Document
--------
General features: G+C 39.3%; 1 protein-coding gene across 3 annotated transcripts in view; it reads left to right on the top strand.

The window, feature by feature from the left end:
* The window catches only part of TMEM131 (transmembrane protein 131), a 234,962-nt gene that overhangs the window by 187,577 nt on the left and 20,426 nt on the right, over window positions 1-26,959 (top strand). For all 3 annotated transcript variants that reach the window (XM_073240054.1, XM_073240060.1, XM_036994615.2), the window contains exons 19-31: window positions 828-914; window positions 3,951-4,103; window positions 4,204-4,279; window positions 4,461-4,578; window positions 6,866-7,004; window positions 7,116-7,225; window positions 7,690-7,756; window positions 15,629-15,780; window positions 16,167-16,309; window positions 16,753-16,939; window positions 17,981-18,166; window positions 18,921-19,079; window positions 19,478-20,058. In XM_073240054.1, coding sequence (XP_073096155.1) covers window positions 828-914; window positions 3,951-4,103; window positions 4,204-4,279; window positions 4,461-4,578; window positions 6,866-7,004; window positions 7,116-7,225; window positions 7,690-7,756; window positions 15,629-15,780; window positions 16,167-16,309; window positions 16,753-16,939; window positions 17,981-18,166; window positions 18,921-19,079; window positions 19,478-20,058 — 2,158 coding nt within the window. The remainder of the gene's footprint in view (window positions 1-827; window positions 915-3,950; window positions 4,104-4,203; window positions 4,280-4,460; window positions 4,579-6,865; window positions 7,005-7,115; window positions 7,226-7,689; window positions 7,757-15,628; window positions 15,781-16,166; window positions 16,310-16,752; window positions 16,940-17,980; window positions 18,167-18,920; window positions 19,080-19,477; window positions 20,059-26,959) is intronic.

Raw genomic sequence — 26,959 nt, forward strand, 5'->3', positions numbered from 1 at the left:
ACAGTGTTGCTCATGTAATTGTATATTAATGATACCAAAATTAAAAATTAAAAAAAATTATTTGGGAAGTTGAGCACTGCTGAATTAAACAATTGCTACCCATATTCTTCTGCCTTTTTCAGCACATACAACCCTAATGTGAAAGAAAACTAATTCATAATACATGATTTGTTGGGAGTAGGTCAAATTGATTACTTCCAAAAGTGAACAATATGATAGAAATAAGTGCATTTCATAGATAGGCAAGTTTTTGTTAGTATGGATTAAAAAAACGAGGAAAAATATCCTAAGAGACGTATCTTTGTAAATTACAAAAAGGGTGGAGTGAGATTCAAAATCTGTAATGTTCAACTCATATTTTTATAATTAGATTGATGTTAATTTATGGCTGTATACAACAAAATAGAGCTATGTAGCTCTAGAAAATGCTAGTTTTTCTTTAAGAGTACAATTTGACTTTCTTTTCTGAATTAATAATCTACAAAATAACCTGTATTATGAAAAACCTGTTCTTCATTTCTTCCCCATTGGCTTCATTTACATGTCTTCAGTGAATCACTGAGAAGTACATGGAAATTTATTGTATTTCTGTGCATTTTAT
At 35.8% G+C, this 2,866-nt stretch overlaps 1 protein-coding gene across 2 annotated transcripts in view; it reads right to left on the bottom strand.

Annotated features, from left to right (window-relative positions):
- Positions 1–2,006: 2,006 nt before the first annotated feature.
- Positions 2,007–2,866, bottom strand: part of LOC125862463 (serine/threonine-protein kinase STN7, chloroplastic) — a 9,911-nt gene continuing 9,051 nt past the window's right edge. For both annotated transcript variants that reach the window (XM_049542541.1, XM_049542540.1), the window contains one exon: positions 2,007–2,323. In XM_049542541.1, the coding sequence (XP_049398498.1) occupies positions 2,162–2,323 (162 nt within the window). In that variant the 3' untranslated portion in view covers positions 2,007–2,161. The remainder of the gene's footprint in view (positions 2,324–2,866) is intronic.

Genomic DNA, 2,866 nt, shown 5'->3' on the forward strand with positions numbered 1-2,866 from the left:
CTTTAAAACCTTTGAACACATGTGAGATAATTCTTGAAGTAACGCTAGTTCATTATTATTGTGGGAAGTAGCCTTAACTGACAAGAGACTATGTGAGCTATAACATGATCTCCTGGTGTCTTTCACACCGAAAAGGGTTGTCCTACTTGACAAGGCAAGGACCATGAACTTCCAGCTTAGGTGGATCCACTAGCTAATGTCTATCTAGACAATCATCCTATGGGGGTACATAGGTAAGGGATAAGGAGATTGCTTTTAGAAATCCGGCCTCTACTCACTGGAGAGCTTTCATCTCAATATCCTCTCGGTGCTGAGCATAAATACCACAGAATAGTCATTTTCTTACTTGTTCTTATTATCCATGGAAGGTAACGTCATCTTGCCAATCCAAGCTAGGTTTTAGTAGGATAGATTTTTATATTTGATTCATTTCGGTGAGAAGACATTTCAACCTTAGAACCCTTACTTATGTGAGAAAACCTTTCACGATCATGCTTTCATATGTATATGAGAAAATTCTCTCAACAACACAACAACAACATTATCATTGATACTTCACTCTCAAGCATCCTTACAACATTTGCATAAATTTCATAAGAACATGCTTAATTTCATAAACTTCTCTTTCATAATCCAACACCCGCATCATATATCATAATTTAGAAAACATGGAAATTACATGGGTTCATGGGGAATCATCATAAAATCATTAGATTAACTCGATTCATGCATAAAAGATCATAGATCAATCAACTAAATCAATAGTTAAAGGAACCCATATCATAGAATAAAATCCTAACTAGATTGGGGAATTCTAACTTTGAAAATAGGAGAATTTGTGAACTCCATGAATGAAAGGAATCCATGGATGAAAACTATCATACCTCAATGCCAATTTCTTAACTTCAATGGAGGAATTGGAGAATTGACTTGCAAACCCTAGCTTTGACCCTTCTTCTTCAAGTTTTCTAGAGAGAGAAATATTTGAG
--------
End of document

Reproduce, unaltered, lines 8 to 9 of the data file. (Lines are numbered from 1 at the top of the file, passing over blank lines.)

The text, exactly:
- Positions 1–2,006: 2,006 nt before the first annotated feature.
- Positions 2,007–2,866, bottom strand: part of LOC125862463 (serine/threonine-protein kinase STN7, chloroplastic) — a 9,911-nt gene continuing 9,051 nt past the window's right edge. For both annotated transcript variants that reach the window (XM_049542541.1, XM_049542540.1), the window contains one exon: positions 2,007–2,323. In XM_049542541.1, the coding sequence (XP_049398498.1) occupies positions 2,162–2,323 (162 nt within the window). In that variant the 3' untranslated portion in view covers positions 2,007–2,161. The remainder of the gene's footprint in view (positions 2,324–2,866) is intronic.